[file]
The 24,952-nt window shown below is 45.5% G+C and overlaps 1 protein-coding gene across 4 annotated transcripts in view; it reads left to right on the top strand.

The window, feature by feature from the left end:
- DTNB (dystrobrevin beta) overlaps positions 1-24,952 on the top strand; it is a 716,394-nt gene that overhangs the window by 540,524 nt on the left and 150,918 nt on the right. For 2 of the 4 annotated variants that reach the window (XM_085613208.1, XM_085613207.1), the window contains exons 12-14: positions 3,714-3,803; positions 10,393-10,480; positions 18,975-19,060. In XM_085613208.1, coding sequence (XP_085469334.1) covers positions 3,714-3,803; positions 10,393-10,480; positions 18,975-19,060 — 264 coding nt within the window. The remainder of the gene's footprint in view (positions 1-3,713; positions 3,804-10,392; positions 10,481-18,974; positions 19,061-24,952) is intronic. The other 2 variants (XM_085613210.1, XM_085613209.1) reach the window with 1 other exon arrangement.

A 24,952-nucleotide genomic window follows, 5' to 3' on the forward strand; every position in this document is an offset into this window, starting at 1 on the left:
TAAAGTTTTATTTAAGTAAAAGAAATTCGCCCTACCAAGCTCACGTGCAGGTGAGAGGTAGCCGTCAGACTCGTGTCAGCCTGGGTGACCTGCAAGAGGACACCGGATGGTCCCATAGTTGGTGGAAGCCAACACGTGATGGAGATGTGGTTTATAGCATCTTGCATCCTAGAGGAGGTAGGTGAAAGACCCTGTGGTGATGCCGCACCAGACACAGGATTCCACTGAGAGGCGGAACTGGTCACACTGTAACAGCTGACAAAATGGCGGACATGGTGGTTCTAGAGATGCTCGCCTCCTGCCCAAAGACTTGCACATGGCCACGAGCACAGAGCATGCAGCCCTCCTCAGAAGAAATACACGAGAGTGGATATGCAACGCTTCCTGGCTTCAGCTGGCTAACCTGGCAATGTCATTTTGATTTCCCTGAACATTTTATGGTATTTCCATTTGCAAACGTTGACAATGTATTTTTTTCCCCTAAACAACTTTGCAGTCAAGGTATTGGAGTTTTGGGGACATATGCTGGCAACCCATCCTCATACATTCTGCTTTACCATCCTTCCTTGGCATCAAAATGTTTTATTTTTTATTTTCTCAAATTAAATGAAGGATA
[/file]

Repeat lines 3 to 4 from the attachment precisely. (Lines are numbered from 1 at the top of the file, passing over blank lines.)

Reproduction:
- DTNB (dystrobrevin beta) overlaps positions 1-24,952 on the top strand; it is a 716,394-nt gene that overhangs the window by 540,524 nt on the left and 150,918 nt on the right. For 2 of the 4 annotated variants that reach the window (XM_085613208.1, XM_085613207.1), the window contains exons 12-14: positions 3,714-3,803; positions 10,393-10,480; positions 18,975-19,060. In XM_085613208.1, coding sequence (XP_085469334.1) covers positions 3,714-3,803; positions 10,393-10,480; positions 18,975-19,060 — 264 coding nt within the window. The remainder of the gene's footprint in view (positions 1-3,713; positions 3,804-10,392; positions 10,481-18,974; positions 19,061-24,952) is intronic. The other 2 variants (XM_085613210.1, XM_085613209.1) reach the window with 1 other exon arrangement.

A 24,952-nucleotide genomic window follows, 5' to 3' on the forward strand; every position in this document is an offset into this window, starting at 1 on the left: